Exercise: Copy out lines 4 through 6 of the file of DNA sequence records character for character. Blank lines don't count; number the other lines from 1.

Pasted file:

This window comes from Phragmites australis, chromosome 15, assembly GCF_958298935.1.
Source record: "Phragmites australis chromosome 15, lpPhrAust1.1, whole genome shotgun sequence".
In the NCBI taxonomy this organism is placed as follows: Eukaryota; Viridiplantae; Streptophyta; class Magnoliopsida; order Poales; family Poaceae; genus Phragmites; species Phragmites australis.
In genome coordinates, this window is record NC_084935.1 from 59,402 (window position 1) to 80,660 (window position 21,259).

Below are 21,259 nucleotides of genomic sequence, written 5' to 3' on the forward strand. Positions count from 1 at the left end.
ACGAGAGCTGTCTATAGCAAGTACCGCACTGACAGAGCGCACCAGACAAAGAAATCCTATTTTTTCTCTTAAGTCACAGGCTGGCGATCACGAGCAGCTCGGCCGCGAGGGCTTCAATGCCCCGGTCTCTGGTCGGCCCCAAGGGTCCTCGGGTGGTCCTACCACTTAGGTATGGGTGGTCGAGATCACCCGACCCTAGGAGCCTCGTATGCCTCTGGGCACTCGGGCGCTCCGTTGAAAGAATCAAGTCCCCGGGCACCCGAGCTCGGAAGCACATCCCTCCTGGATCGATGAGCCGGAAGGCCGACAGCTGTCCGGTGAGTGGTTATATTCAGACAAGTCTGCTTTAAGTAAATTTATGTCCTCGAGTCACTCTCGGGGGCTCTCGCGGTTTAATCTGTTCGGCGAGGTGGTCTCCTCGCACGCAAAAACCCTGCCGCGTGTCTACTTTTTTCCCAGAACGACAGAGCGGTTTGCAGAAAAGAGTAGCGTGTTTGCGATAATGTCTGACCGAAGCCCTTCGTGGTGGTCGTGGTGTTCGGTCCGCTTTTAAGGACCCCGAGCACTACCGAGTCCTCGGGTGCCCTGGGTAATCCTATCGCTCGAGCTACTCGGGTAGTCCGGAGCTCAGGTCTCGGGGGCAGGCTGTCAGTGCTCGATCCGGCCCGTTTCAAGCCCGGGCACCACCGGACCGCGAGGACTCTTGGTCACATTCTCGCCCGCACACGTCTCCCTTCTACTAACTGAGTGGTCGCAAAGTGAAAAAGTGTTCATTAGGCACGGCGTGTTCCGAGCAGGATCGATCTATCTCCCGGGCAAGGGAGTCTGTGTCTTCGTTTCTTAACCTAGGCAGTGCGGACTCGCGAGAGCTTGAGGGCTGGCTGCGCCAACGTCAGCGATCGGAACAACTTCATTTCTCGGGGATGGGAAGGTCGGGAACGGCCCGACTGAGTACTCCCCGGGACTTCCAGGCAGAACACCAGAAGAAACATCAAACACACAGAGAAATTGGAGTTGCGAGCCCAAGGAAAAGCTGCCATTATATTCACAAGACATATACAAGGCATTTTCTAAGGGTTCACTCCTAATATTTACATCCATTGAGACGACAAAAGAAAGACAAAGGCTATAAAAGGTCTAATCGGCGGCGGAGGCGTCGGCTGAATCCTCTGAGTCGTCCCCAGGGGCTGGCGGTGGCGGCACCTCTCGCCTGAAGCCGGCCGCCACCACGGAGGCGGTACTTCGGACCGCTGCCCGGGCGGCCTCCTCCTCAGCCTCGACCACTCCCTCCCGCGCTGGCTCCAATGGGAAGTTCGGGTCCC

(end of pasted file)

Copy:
In genome coordinates, this window is record NC_084935.1 from 59,402 (window position 1) to 80,660 (window position 21,259).

Below are 21,259 nucleotides of genomic sequence, written 5' to 3' on the forward strand. Positions count from 1 at the left end.
ACGAGAGCTGTCTATAGCAAGTACCGCACTGACAGAGCGCACCAGACAAAGAAATCCTATTTTTTCTCTTAAGTCACAGGCTGGCGATCACGAGCAGCTCGGCCGCGAGGGCTTCAATGCCCCGGTCTCTGGTCGGCCCCAAGGGTCCTCGGGTGGTCCTACCACTTAGGTATGGGTGGTCGAGATCACCCGACCCTAGGAGCCTCGTATGCCTCTGGGCACTCGGGCGCTCCGTTGAAAGAATCAAGTCCCCGGGCACCCGAGCTCGGAAGCACATCCCTCCTGGATCGATGAGCCGGAAGGCCGACAGCTGTCCGGTGAGTGGTTATATTCAGACAAGTCTGCTTTAAGTAAATTTATGTCCTCGAGTCACTCTCGGGGGCTCTCGCGGTTTAATCTGTTCGGCGAGGTGGTCTCCTCGCACGCAAAAACCCTGCCGCGTGTCTACTTTTTTCCCAGAACGACAGAGCGGTTTGCAGAAAAGAGTAGCGTGTTTGCGATAATGTCTGACCGAAGCCCTTCGTGGTGGTCGTGGTGTTCGGTCCGCTTTTAAGGACCCCGAGCACTACCGAGTCCTCGGGTGCCCTGGGTAATCCTATCGCTCGAGCTACTCGGGTAGTCCGGAGCTCAGGTCTCGGGGGCAGGCTGTCAGTGCTCGATCCGGCCCGTTTCAAGCCCGGGCACCACCGGACCGCGAGGACTCTTGGTCACATTCTCGCCCGCACACGTCTCCCTTCTACTAACTGAGTGGTCGCAAAGTGAAAAAGTGTTCATTAGGCACGGCGTGTTCCGAGCAGGATCGATCTATCTCCCGGGCAAGGGAGTCTGTGTCTTCGTTTCTTAACCTAGGCAGTGCGGACTCGCGAGAGCTTGAGGGCTGGCTGCGCCAACGTCAGCGATCGGAACAACTTCATTTCTCGGGGATGGGAAGGTCGGGAACGGCCCGACTGAGTACTCCCCGGGACTTCCAGGCAGAACACCAGAAGAAACATCAAACACACAGAGAAATTGGAGTTGCGAGCCCAAGGAAAAGCTGCCATTATATTCACAAGACATATACAAGGCATTTTCTAAGGGTTCACTCCTAATATTTACATCCATTGAGACGACAAAAGAAAGACAAAGGCTATAAAAGGTCTAATCGGCGGCGGAGGCGTCGGCTGAATCCTCTGAGTCGTCCCCAGGGGCTGGCGGTGGCGGCACCTCTCGCCTGAAGCCGGCCGCCACCACGGAGGCGGTACTTCGGACCGCTGCCCGGGCGGCCTCCTCCTCAGCCTCGACCACTCCCTCCCGCGCTGGCTCCAATGGGAAGTTCGGGTCCC